One of the reforms for higher education in North Dakota coming out of the 2015 legislative session was a shift of the North Dakota University System’s auditors and lawyers away from the university system’s budget and into the State Auditor’s and Attorney General’s budgets, respectively.
The need for this was obvious. The university system has had a major problem with law breaking (open records violations) and general accountability, and part of the problem is that the lawyers and auditors who are supposed to detect and prevent such things are in a bad situation.
It’s tough to be tasked with holding your own boss accountable, as the NDUS decision to can their top auditor and compliance officer before the legislative session proved.
So the university system’s lawyers and auditors now work for the State Auditor and Attorney General, and that has some implications for the people currently in those positions. “This meant that eight attorneys, two assistant and three auditors lost their jobs,” Mike Jacobs writes in his column today. “They can apply for jobs with the attorney general or the auditor, likely at lower pay.”
[mks_pullquote align=”right” width=”300″ size=”24″ bg_color=”#000000″ txt_color=”#ffffff”]At a time when the university system desperately needs to repair its relationship with state lawmakers can they really afford let Bresciani – himself the source of much of what is wrong with higher education in North Dakota – keep an irritant like Wilson on staff?[/mks_pullquote]
Many – including myself – see that as a feature of the legislation. There’s clearly systemic problems in the university system. The status quo stinks. An influx of new people may be conducive to change.
But at North Dakota State University President Dean Bresciani seems to be trying to hold on to his personal consigliere, and by extension stick a thumb in the collective eye of the Legislature, and so he’s created a new Chief of Staff position.
Everyone I’ve spoken to in state government fully expects to be filled by current NDUS counsel and Bresciani henchman Christopher Wilson.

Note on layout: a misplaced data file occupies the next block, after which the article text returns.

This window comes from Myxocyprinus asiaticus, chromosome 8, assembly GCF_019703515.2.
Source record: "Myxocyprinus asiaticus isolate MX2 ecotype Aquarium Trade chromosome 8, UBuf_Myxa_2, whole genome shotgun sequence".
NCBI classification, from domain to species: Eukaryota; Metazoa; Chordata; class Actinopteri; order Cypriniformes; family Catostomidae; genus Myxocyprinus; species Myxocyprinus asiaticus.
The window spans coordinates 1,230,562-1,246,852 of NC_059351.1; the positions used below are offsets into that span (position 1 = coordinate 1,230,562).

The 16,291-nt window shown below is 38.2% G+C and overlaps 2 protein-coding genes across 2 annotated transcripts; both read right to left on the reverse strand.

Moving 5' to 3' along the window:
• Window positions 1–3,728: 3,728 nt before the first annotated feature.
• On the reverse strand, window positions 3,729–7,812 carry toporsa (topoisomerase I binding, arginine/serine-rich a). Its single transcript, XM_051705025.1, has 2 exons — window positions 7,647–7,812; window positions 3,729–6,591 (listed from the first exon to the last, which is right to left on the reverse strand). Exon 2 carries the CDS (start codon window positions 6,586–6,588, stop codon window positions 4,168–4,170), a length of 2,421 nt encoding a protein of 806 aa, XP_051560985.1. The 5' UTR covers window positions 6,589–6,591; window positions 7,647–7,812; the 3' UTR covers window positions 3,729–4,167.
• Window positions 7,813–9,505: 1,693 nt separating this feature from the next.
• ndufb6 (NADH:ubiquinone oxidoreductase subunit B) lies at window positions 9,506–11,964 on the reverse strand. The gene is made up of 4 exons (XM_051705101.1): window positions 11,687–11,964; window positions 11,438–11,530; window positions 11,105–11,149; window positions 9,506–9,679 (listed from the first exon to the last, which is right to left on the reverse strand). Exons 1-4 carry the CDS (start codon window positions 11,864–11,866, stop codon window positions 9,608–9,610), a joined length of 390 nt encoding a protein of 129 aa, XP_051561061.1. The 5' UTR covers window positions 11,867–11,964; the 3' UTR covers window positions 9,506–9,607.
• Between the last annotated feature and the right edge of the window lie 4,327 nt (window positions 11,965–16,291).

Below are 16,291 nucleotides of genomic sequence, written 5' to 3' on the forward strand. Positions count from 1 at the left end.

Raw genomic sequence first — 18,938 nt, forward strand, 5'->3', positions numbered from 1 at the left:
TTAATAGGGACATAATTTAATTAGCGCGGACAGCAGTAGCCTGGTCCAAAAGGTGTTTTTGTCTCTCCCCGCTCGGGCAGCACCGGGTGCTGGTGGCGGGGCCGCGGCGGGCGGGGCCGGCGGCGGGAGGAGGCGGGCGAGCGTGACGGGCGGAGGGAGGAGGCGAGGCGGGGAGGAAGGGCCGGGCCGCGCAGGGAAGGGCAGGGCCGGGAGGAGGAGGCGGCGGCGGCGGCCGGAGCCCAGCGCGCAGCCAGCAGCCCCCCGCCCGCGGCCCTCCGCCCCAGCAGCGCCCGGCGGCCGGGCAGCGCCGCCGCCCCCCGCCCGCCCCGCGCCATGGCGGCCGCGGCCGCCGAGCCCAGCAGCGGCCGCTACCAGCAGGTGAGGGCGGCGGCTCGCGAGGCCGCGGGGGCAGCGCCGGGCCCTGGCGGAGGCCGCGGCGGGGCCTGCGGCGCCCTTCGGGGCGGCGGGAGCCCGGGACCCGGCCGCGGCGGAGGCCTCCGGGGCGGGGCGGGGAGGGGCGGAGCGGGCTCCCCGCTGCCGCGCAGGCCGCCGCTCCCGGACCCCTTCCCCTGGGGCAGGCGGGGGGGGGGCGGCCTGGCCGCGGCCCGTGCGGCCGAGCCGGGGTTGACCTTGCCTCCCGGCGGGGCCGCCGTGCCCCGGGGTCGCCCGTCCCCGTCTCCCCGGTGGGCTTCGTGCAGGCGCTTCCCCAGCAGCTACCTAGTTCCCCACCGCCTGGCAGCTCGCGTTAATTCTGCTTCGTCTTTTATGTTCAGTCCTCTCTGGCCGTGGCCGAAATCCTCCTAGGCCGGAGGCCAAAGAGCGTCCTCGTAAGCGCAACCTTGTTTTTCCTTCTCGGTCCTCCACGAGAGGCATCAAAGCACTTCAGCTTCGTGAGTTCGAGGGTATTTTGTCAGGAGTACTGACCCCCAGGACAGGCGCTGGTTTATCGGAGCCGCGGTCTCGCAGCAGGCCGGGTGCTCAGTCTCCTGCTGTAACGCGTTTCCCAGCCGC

In fact, those rumors are so rampant that current Chancellor Larry Skogen (who is still on the job as new Chancellor Mark Haggerot hasn’t taken over yet) felt obliged to send this email to the State Board of Higher Education trying to spin the issue, claiming that this thumb-in-the-eye isn’t really a thumb-in-the-eye at all.
It’s interesting that NDSU is creating a new Chief of Staff position at a time when the university as a whole has been bellyaching about what they describe as budget cuts (in reality their budget increase wasn’t as large as they anticipated), and Skogen addresses that by claiming that Bresciani has cut two VP positions over the last couple of years. Which seems irrelevant. If the University System honestly believes that they don’t have enough resources right now despite whatever cuts Bresciani may or may not have made in the past, then how can Bresciani justify creating a new top-level position?
Skogen also says that it wasn’t the Legislature’s intent to see Mr. Wilson (who fought long and hard against legislation giving students due process rights earlier this year) terminated, specifically. While that’s technically true, I suppose, there’s no question that Wilson is the source of a great deal of animosity between lawmakers and the university system. It seemed pretty clear to me from discussions with lawmakers pushing this reform that getting rid of Wilson and others was absolutely the intent of the Legislature.
His work in avoiding open records requests from lawmakers and the public (I have a lot of personal experience with Wilson’s tactics) is, in particular, a point of friction.
At a time when the university system desperately needs to repair its relationship with state lawmakers can they really afford let Bresciani – himself the source of much of what is wrong with higher education in North Dakota – keep an irritant like Wilson on staff?
Skogen’s role as chancellor has always been to run interference for his fellow university presidents (Skogen will return to his position as President of Bismarck State College soon), but it’s clear that even he is having trouble smoothing over this latest middle finger to state lawmakers.